Population is aging in the United States and nearly worldwide [1]. The US Census Bureau projects that the very elderly population (age ≥ 80) will grow from 5.8 million (1.8% of the population) in 2012 to 13 million (3.2%) by 2050 [2]. Heart valves are well known to degenerate with aging, affecting up to 13.2% patients age ≥75 years [3]. With limited nonsurgical treatment options for valvular heart diseases and significant clinical morbidity and mortality, it is foreseeable that valve replacement operations will be performed for more elderly in the future [37]. With limited organ function reserve, increasing comorbidities, and reduced adaptive capacity, the elderly are at high risk for postoperative complications such as AKI [8]. Aging alone is a significant risk factor for AKI [9], and the severity of AKI is proportional to the poor outcomes including morbidity and mortality [10]. Data on the incidence, severity, and outcomes of AKI in octogenarians undergoing heart valve surgery is, however, scarce [5].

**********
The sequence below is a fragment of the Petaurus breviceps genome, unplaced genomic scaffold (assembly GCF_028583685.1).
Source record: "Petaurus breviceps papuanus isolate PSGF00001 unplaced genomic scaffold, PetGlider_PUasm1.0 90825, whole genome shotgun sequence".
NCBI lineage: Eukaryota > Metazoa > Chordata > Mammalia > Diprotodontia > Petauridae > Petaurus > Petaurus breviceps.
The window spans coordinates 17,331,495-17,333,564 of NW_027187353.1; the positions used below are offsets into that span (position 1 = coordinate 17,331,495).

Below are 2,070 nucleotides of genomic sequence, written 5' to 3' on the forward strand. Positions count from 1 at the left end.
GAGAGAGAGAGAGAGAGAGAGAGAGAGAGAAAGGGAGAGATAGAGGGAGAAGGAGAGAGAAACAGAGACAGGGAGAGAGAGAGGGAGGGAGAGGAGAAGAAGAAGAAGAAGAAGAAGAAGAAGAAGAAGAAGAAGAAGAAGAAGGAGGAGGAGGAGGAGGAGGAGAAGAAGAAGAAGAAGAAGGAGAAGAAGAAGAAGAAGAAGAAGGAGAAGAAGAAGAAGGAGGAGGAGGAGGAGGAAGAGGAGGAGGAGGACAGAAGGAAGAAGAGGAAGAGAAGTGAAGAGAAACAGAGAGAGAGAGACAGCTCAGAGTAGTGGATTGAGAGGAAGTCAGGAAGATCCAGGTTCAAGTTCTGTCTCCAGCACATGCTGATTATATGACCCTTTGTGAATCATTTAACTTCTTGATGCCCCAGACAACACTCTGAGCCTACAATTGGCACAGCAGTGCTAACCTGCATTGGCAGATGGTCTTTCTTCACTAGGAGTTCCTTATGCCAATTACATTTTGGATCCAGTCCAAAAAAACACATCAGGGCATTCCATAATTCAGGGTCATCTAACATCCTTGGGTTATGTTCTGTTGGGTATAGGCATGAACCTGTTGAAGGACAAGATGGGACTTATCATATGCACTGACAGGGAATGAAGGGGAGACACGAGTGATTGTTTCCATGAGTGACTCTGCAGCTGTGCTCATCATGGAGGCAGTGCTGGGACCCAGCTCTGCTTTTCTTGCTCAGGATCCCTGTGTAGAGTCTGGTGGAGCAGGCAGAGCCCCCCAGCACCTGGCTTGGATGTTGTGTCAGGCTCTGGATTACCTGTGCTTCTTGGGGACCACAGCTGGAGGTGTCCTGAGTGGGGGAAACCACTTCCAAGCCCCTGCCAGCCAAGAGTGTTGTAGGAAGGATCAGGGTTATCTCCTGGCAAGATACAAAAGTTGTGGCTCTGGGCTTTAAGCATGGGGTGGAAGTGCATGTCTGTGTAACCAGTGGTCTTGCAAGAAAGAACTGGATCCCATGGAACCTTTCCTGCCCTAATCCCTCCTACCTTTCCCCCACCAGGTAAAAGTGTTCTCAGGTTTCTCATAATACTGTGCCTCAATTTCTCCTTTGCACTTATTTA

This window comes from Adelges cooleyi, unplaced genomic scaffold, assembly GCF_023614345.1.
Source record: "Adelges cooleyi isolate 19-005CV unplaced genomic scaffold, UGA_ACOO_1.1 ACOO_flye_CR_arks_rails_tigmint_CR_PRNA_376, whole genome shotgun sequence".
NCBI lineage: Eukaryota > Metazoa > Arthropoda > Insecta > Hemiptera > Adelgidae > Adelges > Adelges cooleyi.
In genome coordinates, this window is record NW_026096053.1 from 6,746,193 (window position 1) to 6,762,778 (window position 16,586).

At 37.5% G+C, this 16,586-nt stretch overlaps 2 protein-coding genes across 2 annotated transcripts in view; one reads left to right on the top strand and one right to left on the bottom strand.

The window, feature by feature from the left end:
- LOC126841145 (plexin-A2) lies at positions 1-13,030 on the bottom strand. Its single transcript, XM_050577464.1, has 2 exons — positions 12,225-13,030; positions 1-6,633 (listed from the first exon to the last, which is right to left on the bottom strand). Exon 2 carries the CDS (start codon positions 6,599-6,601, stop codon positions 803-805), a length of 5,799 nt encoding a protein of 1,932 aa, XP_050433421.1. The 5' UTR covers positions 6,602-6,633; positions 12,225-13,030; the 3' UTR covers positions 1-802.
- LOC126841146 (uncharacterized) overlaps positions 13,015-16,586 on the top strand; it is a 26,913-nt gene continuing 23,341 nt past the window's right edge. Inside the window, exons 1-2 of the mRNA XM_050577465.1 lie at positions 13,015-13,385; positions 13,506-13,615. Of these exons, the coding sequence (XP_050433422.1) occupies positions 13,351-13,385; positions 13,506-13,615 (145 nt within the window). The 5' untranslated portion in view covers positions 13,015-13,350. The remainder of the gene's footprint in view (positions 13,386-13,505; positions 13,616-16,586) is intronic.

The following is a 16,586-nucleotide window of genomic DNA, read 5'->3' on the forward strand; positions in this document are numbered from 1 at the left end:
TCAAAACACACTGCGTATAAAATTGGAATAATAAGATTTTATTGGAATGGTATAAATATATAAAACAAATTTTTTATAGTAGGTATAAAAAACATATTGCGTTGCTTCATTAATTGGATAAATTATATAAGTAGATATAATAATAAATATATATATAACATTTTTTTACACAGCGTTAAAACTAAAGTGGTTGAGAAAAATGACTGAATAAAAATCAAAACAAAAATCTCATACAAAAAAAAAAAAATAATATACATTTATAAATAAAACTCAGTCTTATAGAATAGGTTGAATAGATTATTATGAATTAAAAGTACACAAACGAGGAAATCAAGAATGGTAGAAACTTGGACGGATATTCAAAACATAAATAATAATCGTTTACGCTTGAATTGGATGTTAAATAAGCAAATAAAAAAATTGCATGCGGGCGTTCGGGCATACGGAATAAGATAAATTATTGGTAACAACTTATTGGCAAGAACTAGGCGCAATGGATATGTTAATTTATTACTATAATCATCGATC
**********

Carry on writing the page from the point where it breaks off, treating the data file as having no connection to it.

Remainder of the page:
The aim of this study is to determine AKI occurrence, severity, and outcomes in a cohort of octogenarians undergoing valve replacement surgery. We also explore potential predictors for the development of AKI in this cohort.

2. Patients and Methods

2.1. Data Collection and AKI Definitions

The Institutional Review Board approved the study. Between 2002 and 2003, 210 octogenarians with symptomatic cardiac valve disease underwent valve replacement surgery who were not on hemodialysis and without kidney transplant. The Charlson Comorbidity Index at the time of admission was collected for each patient [11]. Survival was censored based on death dates in the institutional records and publically accessible Social Security Death Index

Preexisting chronic kidney disease (CKD) was defined based on primary physician’s documentation within six months of the surgery. Baseline serum creatinine (s.Cr, in mg/dL) was defined as the s.Cr measurement within three months of the index admission. Estimated GFR was calculated based on the Chronic Kidney Disease Epidemiology Collaboration (CKD-EPI) [12]. The patients were grouped based on their eGFR. One patient who expired intraoperatively was excluded from analysis.